A few weeks ago I was browsing through my local community noticeboard on Facebook when I stumbled across the following post:
Anyone in this group, how have you found motivation to lose weight? And actually stick to it.
I have 16 months to lose at least 30 kilos.
Best diets etc.?”
The wide variety of conflicting advice given was overwhelming – “Lite and Easy”, “personal training”, “portion control”, “appetite suppressants”, “weight loss surgery”, “Slim Right shakes”, “eat whole foods”, “eat no more than 900 calories a day”, “Body Trim”, “juicing”, “create a calorie deficit”, “use a fit bit”, “walk 20 minutes a day”, “give up processed foods, sugar and wheat”, “try boot camp”, “calorie count”, “daily exercise”, “Isagenix”, “drink green tea”, “turn the food pyramid upside down”, “cut out all white foods”, “Michelle Bridges 12wbt”, “nutritional cleansing”, “follow the rule breakfast like a king, lunch like a prince, dinner like a pauper”, “clean eating”, “Weight Watchers”, “paleo”, “Busy Slim”, “eat real food and limit processed food and sugar”, “drink two glasses of water between each bite of food”, “sugar free diet” and “Easyloss – a virtual gastric band hypnosis app”.
Whilst reading the array of responses it struck me that this post is a fairly accurate reflection of the myriad of weight loss messages we are bombarded with from the diet industry on a daily basis, whether it be from advertisements or discussions with friends about the latest weight loss product on the market. With so many clearly opposing messages, it is no wonder that people are confused about what makes a healthy diet and how to improve their health. Moreover, there seems to be a poor understanding of the fact that there is no one single way of eating or exercising that is right for all of us. Instead, we need to be intuitive and listen to what our own body needs.
It is important to remember that dieting forms the basis of a major industry that is based on the premise that diets are impossible to sustain. That is, we know statistically, most diets do not result in long term weight loss but rather most people usually end up regaining the weight that they have lost and often even end up heavier than when they started the diet. Despite this, many of us continue to diet.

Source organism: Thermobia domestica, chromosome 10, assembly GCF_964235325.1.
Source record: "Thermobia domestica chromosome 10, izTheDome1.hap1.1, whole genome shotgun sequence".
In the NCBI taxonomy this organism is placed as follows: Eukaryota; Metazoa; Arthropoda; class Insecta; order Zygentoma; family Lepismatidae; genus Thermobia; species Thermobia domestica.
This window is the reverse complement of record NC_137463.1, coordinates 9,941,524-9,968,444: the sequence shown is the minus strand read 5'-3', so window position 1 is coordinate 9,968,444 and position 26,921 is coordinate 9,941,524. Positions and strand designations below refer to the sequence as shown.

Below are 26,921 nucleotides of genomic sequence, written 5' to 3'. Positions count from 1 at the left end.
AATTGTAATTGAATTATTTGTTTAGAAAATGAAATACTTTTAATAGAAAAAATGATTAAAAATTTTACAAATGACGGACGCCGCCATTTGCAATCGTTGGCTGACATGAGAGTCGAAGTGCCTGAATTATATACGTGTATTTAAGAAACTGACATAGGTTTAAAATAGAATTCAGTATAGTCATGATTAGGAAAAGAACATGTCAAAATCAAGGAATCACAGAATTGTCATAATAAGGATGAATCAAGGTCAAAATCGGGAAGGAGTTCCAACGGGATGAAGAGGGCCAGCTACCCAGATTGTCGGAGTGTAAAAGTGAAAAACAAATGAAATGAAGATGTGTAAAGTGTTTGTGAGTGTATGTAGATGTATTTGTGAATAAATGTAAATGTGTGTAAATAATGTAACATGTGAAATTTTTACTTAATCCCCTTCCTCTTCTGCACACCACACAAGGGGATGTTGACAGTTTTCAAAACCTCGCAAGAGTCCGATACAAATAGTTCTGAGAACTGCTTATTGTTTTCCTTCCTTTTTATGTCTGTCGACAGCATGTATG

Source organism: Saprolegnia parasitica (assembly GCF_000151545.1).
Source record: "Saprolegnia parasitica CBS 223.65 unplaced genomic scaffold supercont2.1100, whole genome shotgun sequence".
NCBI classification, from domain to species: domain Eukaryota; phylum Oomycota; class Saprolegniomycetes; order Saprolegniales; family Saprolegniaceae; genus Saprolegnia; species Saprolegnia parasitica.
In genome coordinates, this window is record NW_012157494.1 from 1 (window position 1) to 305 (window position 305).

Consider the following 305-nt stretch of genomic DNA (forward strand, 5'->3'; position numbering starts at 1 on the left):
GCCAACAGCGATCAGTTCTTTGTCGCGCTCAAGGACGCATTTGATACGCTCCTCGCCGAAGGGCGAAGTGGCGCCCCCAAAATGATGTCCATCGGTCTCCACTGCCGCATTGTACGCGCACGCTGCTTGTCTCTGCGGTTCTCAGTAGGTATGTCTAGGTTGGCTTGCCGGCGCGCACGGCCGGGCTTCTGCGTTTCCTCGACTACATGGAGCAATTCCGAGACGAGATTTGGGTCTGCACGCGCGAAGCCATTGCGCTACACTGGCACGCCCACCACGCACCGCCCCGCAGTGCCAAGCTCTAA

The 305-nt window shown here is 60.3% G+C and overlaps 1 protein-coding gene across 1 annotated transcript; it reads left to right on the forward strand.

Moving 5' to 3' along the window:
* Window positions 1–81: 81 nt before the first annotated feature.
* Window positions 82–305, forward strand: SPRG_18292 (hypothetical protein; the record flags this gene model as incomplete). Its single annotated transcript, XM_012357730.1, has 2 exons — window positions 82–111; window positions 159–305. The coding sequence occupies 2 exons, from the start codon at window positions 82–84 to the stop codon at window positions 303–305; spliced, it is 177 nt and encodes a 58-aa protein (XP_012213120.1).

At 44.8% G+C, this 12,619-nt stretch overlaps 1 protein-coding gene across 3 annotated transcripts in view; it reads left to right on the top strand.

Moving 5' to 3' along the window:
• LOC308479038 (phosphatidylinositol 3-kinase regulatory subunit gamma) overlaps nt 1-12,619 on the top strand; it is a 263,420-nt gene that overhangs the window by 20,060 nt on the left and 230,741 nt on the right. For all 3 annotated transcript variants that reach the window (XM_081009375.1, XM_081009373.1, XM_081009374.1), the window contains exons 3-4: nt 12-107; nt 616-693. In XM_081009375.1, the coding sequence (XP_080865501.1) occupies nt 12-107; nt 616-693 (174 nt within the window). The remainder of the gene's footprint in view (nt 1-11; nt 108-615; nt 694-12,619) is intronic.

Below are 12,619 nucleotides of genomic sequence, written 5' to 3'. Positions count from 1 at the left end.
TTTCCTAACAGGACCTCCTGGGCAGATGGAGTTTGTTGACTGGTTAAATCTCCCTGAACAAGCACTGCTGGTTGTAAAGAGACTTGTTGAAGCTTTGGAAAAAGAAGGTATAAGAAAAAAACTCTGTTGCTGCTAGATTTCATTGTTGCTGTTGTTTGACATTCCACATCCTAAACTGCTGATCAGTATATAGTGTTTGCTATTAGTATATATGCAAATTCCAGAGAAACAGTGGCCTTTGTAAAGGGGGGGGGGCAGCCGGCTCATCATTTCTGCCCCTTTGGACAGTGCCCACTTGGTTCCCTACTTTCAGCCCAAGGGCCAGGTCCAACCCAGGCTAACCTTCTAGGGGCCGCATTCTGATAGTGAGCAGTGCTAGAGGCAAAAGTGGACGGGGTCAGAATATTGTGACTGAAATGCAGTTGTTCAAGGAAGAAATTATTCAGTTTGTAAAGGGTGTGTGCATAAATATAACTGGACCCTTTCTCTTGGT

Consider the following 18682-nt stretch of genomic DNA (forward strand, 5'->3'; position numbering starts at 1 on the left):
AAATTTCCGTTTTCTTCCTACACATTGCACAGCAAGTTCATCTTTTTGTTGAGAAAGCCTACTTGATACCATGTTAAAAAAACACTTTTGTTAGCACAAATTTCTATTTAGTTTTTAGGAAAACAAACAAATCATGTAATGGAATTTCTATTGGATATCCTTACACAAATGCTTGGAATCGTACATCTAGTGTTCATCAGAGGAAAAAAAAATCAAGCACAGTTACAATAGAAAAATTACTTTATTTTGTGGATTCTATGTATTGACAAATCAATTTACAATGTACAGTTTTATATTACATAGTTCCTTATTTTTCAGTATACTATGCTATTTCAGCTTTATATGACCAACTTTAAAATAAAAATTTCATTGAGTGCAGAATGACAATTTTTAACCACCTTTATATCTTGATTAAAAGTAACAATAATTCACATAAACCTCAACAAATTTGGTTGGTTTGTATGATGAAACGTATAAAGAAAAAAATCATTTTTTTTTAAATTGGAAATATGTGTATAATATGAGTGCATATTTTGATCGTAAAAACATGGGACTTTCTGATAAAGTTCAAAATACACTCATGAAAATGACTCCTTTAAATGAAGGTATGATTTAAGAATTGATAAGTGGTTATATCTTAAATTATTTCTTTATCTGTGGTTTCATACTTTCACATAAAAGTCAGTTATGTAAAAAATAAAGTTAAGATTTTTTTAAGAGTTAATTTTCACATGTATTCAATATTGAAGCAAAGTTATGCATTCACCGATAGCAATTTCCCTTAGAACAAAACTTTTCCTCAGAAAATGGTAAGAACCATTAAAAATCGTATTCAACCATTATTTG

So, what’s the alternative?
At BodyMatters we believe that dieting is not effective for weight management or health. This position is becoming more widely accepted amongst educated members of the community. Pioneer of the non-dieting approach in Australia, Dr Rick Kausman, recommends making individual and sustainable behavioural changes that will, as a result, lead to a healthy and comfortable weight.
Here are some tips to help you to improve your health without dieting:
- Remember that there is no such thing as good food and bad food. Prescribing labels such as ‘bad’ or ‘junk’ to food often results in feelings of guilt when we eat it. If possible, try to use morally neutral labels for your food such as ‘everyday’ food and ‘sometimes’ food (Kausman, 2004).
- Try not to restrict foods or to place certain food groups as ‘off limits’. This will only lead to feelings of deprivation. You may also find that by allowing yourself all foods, you will eat less ‘sometimes’ food in one sitting because you know that it is ok to have it again another time.
- Try to eat mindfully and slow down the pace of your eating so that you can allow yourself to tune in to your body’s signals of hunger and satiety.
- Try to reduce the amount of non-hungry eating you engage in by checking in with yourself before you eat to ensure that you are actually not just bored, upset, lonely etc.
- Try not to let yourself get too hungry by ignoring your body’s hunger signals. This may lead to overeating when you eventually allow yourself the chance to eat.
- Plan ahead of time by packing some food with you if you are going to be out and about and think that there may not be a wide variety of food options to choose from. Often, in these situations we end up eating something that we don’t necessarily enjoy simply because it is all that is available.
- Move your body as often as you can, seeking out activities that you enjoy and that make you feel good.
Kausman, R. (2004). If not dieting, then what? Crows Nest, NSW: Allen & Unwin